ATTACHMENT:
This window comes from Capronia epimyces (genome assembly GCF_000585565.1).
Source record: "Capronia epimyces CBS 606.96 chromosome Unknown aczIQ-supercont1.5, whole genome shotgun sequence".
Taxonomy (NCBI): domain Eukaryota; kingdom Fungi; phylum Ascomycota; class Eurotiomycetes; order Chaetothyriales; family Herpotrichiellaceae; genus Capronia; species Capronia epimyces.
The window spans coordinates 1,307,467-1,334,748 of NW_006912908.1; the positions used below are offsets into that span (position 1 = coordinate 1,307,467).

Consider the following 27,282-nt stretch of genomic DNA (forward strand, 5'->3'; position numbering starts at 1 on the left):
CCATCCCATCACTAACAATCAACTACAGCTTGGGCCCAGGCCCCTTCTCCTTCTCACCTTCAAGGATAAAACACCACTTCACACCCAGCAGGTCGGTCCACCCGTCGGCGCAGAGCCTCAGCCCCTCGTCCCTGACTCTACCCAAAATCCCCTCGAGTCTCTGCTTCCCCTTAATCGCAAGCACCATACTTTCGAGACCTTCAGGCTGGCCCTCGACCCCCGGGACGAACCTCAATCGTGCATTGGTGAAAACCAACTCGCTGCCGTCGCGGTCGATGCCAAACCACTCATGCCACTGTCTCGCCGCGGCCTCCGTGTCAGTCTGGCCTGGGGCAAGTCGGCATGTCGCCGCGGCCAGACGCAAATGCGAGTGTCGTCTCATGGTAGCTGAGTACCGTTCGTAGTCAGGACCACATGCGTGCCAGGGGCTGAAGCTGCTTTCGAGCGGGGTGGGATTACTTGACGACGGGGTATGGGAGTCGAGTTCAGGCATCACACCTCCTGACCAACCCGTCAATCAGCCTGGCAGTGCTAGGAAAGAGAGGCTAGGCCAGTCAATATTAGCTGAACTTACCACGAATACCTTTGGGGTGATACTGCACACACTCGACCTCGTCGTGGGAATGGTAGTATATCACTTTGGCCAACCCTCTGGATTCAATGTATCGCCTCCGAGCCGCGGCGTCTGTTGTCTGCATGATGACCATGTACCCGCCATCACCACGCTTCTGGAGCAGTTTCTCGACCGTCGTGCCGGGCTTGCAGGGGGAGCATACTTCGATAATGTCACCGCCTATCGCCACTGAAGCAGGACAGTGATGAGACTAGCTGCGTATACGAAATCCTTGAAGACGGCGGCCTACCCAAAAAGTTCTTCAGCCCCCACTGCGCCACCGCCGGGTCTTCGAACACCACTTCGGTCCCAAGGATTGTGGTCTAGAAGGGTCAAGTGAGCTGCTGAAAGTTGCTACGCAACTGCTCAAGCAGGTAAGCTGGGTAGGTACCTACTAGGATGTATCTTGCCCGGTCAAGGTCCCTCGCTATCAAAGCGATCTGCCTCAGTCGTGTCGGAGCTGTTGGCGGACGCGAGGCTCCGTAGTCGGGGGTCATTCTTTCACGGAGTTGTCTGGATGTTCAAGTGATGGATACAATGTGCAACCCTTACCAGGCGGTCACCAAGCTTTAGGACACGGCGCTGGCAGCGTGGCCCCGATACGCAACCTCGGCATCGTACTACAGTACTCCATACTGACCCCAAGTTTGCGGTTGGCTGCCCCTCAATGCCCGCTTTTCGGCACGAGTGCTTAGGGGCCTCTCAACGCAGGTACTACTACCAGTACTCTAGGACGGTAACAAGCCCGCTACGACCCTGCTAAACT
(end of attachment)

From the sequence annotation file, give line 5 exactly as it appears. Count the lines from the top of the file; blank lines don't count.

Consider the following 27,282-nt stretch of genomic DNA (forward strand, 5'->3'; position numbering starts at 1 on the left):